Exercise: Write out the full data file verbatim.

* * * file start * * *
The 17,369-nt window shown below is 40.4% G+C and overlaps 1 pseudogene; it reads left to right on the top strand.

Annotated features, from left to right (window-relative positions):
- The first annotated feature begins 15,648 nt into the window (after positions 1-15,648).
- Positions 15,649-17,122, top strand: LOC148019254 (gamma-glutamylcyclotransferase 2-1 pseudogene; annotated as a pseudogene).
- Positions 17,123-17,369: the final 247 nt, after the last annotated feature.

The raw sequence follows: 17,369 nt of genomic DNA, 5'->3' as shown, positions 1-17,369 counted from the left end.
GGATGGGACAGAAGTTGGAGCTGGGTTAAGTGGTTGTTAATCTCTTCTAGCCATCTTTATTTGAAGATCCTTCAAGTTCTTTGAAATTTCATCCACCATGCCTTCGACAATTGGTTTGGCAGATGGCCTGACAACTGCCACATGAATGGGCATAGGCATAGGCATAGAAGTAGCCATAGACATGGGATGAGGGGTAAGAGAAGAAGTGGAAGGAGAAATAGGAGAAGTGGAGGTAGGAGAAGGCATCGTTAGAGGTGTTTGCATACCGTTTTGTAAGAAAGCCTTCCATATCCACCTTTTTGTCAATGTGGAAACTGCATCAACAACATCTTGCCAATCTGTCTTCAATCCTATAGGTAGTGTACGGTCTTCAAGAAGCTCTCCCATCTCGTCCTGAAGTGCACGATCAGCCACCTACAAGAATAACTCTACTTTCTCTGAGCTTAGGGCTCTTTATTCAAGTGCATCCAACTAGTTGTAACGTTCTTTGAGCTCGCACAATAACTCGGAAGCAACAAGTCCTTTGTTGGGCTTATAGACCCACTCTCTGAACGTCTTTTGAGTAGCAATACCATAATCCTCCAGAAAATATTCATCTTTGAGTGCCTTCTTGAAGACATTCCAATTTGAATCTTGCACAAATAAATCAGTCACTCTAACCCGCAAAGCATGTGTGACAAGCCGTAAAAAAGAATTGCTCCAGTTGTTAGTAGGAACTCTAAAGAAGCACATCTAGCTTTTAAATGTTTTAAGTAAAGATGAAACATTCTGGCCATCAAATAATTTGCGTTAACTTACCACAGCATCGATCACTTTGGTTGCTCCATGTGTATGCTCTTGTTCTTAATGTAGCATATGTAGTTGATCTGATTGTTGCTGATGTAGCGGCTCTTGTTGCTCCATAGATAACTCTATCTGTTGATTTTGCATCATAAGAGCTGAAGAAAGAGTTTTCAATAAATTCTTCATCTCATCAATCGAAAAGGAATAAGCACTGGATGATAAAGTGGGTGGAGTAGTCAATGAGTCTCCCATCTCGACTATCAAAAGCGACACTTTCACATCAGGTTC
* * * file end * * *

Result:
The 17,369-nt window shown below is 40.4% G+C and overlaps 1 pseudogene; it reads left to right on the top strand.

Annotated features, from left to right (window-relative positions):
- The first annotated feature begins 15,648 nt into the window (after positions 1-15,648).
- Positions 15,649-17,122, top strand: LOC148019254 (gamma-glutamylcyclotransferase 2-1 pseudogene; annotated as a pseudogene).
- Positions 17,123-17,369: the final 247 nt, after the last annotated feature.

The raw sequence follows: 17,369 nt of genomic DNA, 5'->3' as shown, positions 1-17,369 counted from the left end.
GGATGGGACAGAAGTTGGAGCTGGGTTAAGTGGTTGTTAATCTCTTCTAGCCATCTTTATTTGAAGATCCTTCAAGTTCTTTGAAATTTCATCCACCATGCCTTCGACAATTGGTTTGGCAGATGGCCTGACAACTGCCACATGAATGGGCATAGGCATAGGCATAGAAGTAGCCATAGACATGGGATGAGGGGTAAGAGAAGAAGTGGAAGGAGAAATAGGAGAAGTGGAGGTAGGAGAAGGCATCGTTAGAGGTGTTTGCATACCGTTTTGTAAGAAAGCCTTCCATATCCACCTTTTTGTCAATGTGGAAACTGCATCAACAACATCTTGCCAATCTGTCTTCAATCCTATAGGTAGTGTACGGTCTTCAAGAAGCTCTCCCATCTCGTCCTGAAGTGCACGATCAGCCACCTACAAGAATAACTCTACTTTCTCTGAGCTTAGGGCTCTTTATTCAAGTGCATCCAACTAGTTGTAACGTTCTTTGAGCTCGCACAATAACTCGGAAGCAACAAGTCCTTTGTTGGGCTTATAGACCCACTCTCTGAACGTCTTTTGAGTAGCAATACCATAATCCTCCAGAAAATATTCATCTTTGAGTGCCTTCTTGAAGACATTCCAATTTGAATCTTGCACAAATAAATCAGTCACTCTAACCCGCAAAGCATGTGTGACAAGCCGTAAAAAAGAATTGCTCCAGTTGTTAGTAGGAACTCTAAAGAAGCACATCTAGCTTTTAAATGTTTTAAGTAAAGATGAAACATTCTGGCCATCAAATAATTTGCGTTAACTTACCACAGCATCGATCACTTTGGTTGCTCCATGTGTATGCTCTTGTTCTTAATGTAGCATATGTAGTTGATCTGATTGTTGCTGATGTAGCGGCTCTTGTTGCTCCATAGATAACTCTATCTGTTGATTTTGCATCATAAGAGCTGAAGAAAGAGTTTTCAATAAATTCTTCATCTCATCAATCGAAAAGGAATAAGCACTGGATGATAAAGTGGGTGGAGTAGTCAATGAGTCTCCCATCTCGACTATCAAAAGCGACACTTTCACATCAGGTTC